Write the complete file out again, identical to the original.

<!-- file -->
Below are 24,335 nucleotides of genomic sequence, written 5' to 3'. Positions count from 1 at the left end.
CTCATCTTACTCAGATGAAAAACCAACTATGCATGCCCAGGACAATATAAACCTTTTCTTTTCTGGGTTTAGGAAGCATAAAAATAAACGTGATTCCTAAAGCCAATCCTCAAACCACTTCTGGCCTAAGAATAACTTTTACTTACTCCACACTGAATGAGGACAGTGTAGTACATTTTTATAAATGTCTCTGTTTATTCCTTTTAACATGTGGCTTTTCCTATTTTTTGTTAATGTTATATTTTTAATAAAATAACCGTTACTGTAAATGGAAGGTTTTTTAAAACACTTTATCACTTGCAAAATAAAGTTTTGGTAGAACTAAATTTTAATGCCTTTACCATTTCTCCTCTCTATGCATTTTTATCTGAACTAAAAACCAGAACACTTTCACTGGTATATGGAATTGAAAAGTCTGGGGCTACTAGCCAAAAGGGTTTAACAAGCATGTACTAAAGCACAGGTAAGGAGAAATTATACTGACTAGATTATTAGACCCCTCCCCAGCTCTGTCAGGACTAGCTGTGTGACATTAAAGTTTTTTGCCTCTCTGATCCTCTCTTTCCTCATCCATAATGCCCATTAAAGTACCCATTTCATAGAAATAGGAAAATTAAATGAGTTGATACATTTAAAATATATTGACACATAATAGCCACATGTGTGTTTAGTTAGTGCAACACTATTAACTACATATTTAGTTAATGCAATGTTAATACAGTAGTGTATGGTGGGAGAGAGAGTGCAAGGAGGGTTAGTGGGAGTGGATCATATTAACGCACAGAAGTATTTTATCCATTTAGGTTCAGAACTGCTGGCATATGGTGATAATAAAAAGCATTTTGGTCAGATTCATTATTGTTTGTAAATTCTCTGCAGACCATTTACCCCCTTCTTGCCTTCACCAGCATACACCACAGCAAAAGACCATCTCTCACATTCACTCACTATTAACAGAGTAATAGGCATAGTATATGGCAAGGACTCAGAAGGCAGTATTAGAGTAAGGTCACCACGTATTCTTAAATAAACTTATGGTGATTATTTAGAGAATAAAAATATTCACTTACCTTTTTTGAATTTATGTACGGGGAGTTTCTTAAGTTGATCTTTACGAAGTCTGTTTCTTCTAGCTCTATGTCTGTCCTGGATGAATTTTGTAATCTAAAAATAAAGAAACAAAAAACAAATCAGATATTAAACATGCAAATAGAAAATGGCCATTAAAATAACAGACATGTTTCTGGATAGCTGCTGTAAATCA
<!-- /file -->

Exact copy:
Below are 24,335 nucleotides of genomic sequence, written 5' to 3'. Positions count from 1 at the left end.
CTCATCTTACTCAGATGAAAAACCAACTATGCATGCCCAGGACAATATAAACCTTTTCTTTTCTGGGTTTAGGAAGCATAAAAATAAACGTGATTCCTAAAGCCAATCCTCAAACCACTTCTGGCCTAAGAATAACTTTTACTTACTCCACACTGAATGAGGACAGTGTAGTACATTTTTATAAATGTCTCTGTTTATTCCTTTTAACATGTGGCTTTTCCTATTTTTTGTTAATGTTATATTTTTAATAAAATAACCGTTACTGTAAATGGAAGGTTTTTTAAAACACTTTATCACTTGCAAAATAAAGTTTTGGTAGAACTAAATTTTAATGCCTTTACCATTTCTCCTCTCTATGCATTTTTATCTGAACTAAAAACCAGAACACTTTCACTGGTATATGGAATTGAAAAGTCTGGGGCTACTAGCCAAAAGGGTTTAACAAGCATGTACTAAAGCACAGGTAAGGAGAAATTATACTGACTAGATTATTAGACCCCTCCCCAGCTCTGTCAGGACTAGCTGTGTGACATTAAAGTTTTTTGCCTCTCTGATCCTCTCTTTCCTCATCCATAATGCCCATTAAAGTACCCATTTCATAGAAATAGGAAAATTAAATGAGTTGATACATTTAAAATATATTGACACATAATAGCCACATGTGTGTTTAGTTAGTGCAACACTATTAACTACATATTTAGTTAATGCAATGTTAATACAGTAGTGTATGGTGGGAGAGAGAGTGCAAGGAGGGTTAGTGGGAGTGGATCATATTAACGCACAGAAGTATTTTATCCATTTAGGTTCAGAACTGCTGGCATATGGTGATAATAAAAAGCATTTTGGTCAGATTCATTATTGTTTGTAAATTCTCTGCAGACCATTTACCCCCTTCTTGCCTTCACCAGCATACACCACAGCAAAAGACCATCTCTCACATTCACTCACTATTAACAGAGTAATAGGCATAGTATATGGCAAGGACTCAGAAGGCAGTATTAGAGTAAGGTCACCACGTATTCTTAAATAAACTTATGGTGATTATTTAGAGAATAAAAATATTCACTTACCTTTTTTGAATTTATGTACGGGGAGTTTCTTAAGTTGATCTTTACGAAGTCTGTTTCTTCTAGCTCTATGTCTGTCCTGGATGAATTTTGTAATCTAAAAATAAAGAAACAAAAAACAAATCAGATATTAAACATGCAAATAGAAAATGGCCATTAAAATAACAGACATGTTTCTGGATAGCTGCTGTAAATCA